Officials break ground for new economic development hub at Iowa State Research Park

EconomicDevolopmentBuilding

Here's the north view of the Economic Development Core Facility, a one-stop shop housing Iowa State's economic development offices. The building is expected to open in mid-2016 and will be part of an expansion of the Iowa State University Research Park. Larger image. Image courtesy of the Iowa State Research Park.

AMES, Iowa – Representatives of Iowa State University and the State of Iowa will break ground for a new Economic Development Core Facility at the Iowa State University Research Park.

The ceremony will be 4-6 p.m. Wednesday, Sept. 10, at the CPMI Event Center at 2321 N. Loop Dr. on the north side of the research park. There will be a short program at 5 p.m. Speakers are expected to include Gov. Terry Branstad and Iowa State President Steven Leath.

The event is free and open to the public.

A $12 million state appropriation is supporting construction of the 49,210-square-foot core facility south of the existing research park. It will be a one-stop shop for business and industry to seek Iowa State expertise and assistance. It is expected to have a capacity of about 100 employees plus conference and meeting space for several hundred people. It is expected to open in mid-2016.

“This building really will be transformational for the economic development efforts we’re making,” Leath said.  “For the first time, all Iowa State economic development service units will be together, enabling us to provide services in a much more comprehensive and integrated fashion.”

Units to be housed in the building include research park administrative offices, the Office of Economic Development and Industry Relations, the Center for Industrial Research and Service, the Iowa Small Business Development Center, the Pappajohn Center for Entrepreneurship, Iowa State’s Office of Intellectual Property and Technology Transfer, the Iowa State Research Foundation and the Cultivation Corridor regional economic development project.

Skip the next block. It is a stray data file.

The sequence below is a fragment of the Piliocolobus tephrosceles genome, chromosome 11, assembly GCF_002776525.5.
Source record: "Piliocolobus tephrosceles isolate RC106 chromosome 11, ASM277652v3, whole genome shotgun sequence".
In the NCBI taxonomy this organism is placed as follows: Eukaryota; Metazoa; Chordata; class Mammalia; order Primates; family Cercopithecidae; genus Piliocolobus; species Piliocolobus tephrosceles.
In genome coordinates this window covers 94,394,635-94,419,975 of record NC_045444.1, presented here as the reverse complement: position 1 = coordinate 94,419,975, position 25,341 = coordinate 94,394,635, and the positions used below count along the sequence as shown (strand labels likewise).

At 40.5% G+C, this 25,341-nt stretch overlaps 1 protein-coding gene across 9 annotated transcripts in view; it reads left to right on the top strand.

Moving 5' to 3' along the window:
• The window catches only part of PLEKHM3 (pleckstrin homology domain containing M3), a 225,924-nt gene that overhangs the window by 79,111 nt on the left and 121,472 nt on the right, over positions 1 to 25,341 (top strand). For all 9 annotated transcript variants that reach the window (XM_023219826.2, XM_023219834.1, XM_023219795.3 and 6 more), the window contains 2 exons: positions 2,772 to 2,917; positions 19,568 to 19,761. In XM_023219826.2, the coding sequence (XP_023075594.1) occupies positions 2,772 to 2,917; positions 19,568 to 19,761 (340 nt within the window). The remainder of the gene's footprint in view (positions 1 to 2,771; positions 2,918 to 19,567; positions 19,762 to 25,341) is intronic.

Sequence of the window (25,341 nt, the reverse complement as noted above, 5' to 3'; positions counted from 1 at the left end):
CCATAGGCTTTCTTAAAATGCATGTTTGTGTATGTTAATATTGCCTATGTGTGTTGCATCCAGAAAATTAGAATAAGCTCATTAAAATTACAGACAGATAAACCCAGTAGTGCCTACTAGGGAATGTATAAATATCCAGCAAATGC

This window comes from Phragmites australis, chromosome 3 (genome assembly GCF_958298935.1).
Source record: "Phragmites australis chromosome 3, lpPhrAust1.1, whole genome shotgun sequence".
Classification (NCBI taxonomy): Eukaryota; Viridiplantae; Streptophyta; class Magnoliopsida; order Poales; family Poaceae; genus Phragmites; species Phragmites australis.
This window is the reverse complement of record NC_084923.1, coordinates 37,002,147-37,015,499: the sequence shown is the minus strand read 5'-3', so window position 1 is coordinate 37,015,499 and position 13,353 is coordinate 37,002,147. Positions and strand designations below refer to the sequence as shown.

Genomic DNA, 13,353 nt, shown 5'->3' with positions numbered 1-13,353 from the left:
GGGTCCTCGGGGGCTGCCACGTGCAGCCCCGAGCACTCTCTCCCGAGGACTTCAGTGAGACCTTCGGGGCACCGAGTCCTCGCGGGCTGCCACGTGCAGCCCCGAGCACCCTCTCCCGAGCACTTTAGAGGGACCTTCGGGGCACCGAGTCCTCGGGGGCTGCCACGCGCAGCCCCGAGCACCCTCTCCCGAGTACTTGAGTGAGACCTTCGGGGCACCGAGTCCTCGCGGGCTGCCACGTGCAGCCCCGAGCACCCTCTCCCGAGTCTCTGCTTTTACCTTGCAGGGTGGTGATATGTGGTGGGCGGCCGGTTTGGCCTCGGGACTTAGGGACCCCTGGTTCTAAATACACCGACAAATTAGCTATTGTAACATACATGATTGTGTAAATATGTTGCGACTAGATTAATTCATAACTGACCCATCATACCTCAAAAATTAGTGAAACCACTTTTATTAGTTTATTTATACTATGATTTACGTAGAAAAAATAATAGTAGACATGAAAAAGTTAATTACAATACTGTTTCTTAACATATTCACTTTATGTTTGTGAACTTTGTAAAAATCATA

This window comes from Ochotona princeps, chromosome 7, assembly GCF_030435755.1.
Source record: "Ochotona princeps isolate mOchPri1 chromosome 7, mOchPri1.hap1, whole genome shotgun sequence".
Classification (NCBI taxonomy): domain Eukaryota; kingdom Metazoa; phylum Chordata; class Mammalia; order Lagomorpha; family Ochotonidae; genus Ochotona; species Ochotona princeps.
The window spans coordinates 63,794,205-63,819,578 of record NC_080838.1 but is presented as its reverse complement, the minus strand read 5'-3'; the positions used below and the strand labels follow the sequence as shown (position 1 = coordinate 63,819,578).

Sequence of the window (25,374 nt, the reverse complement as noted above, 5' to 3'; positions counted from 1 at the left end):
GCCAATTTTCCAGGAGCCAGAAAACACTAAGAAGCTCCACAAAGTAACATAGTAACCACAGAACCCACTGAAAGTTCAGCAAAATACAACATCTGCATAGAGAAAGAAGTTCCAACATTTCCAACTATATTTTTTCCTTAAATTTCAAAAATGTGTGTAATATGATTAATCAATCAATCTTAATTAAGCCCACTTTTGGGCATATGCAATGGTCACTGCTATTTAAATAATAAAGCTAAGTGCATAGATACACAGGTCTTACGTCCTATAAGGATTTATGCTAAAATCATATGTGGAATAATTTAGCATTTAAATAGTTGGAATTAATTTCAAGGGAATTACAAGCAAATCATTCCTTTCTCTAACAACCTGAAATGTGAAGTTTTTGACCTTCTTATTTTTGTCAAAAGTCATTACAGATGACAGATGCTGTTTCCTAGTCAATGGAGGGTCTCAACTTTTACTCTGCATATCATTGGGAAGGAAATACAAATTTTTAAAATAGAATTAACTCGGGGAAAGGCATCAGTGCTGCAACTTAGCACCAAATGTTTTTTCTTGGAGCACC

“This facility provides us with the opportunity for a much more effective way to communicate and work together,” said Steve Carter, the director of the research park. “It will be a huge step forward.”

Carter said the new facility is also a big step toward expanding the research park.

The research park currently has nearly 60 tenants with more than 1,300 employees and a total payroll of more than $70 million. A third phase of expansion at the research park calls for developing another 200 acres, growing the park’s employee base to more than 6,000 people.

“The Economic Development Core Facility will be the signature building of the research park’s phase-three development,” said Michael Crum, Iowa State’s vice president for economic development and business engagement. “It will be the gateway to campus for business and industry seeking technology or business expertise. And it’s going to be a catalyst for a lot of greater things to come.”

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